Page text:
My main complaint with that I spent a large amount of time a year ago deploying ipv6 dual stack on my home network. My router is a debian box with shorewall, so I had to learn what was needed all manually. And now, a year later, I'm not even sure how it works as I've forgotten everything. It took a bit of work to figure out how to get my router/shorewall box to request an ipv6 prefix for each internal interface, and then how all that is handled. And now I don't even know lol
So if this local ISP doesn't offer IPV6, I get to tear all that down and then I guess start over again re-learning in a future date.
I think you can just set one of those up and keep using IPv6 regardless of whether or not your ISP gives you an IPv6 prefix; when they do, just switch over to that.
During the later part of last year I think they managed to get over 100M customers...
 https://www.vyncke.org/ipv6status/project.php?metric=p&timef... (data from )
We came upon a scheme that can expand each public IPv4 address by 256M (Million) fold without affecting the current Internet. A proposal called EzIP (phonetic for Easy IPv4) has been submitted to IETF:
Essentially, among other benefits, EzIP can establish a sub-Internet capable of serving an area with up to 256M IoTs, from just one IPv4 address. This is bigger than the largest city (Tokyo metro) and 75% of the countries. This can realize the CIR (Country-based Internet Registry) model proposed by ITU a few years ago stealthily even without setting up a CIR organization. If a government is not interested in this resources, private enterprises can make use of it to provide "local" Internet service in parallel to the current "global" Internet model, very much like the Independent telephone companies in the PSTN industry.
The current Internet then becomes the backbone / infrastructure / skeleton for interconnecting these sub-Internets, yet only for carrying inter sub-Internet traffic, very similar as the electric grid supporting islands of renewable energy generated by individual homes and businesses. Consequently, there will be a lot of spare IPv4 addresses for quite sometime to come.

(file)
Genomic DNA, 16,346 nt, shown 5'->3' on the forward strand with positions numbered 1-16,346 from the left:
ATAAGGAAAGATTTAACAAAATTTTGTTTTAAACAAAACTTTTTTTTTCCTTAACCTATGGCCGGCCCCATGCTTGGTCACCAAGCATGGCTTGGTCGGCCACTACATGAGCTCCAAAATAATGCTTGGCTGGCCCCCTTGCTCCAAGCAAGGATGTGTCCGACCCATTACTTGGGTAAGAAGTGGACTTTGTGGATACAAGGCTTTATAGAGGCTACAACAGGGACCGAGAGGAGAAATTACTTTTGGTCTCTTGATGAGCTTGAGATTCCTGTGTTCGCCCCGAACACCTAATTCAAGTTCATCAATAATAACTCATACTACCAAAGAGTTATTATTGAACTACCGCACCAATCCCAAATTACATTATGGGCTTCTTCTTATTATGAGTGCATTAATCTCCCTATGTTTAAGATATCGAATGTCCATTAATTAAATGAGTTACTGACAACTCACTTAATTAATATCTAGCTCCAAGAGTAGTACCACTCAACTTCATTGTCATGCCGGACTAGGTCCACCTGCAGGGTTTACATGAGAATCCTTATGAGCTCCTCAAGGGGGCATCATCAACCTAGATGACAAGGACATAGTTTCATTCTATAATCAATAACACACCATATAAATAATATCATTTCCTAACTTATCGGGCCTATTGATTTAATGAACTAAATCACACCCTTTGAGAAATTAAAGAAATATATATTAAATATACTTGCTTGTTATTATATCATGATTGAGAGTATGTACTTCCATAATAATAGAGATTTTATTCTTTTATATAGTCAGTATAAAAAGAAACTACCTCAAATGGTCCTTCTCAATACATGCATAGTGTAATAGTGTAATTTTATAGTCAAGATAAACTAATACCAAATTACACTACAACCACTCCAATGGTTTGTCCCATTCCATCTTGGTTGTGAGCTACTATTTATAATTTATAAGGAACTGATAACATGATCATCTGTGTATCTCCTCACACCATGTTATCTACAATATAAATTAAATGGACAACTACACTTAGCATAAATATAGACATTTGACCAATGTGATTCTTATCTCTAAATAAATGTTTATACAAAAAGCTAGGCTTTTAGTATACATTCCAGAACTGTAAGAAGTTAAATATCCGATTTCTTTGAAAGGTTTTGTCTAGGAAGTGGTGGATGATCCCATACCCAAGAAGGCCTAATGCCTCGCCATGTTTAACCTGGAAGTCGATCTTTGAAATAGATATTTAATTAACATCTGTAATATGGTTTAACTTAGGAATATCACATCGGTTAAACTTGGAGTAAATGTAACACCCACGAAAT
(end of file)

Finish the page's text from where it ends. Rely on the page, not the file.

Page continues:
In terms of the IP address length, the basic EzIP header format proposes to double it by utilizing the Option Word mechanism in the IP Header to make the overall system 64 bits. It is just as well to make the Option Word to carry longer bits like up to 96 bits so that the overall address system becomes 128 bit, in the same class as IPv6 while totally staying IPv4 within conformance.
Then, much of the efforts in developing and deploying IPv6 are no longer needed.
Thoughts and comments will be much appreciated.
Abe (2018-09-15 12:48)
So when I started hosting a side-project I made sure it was accessible via IPv6. Skimming through logs many people connect through IPv6 as well, so I'm a bit surprised when I read that deployment is slowing down.
Most measurements are over https. If they intrude a fake TLS certificate in the flow (for instance) which is common in strategic DPI inside secure channels the web blot won't fetch properly.
We've started looking at tshark captures to see if we can see partial connects.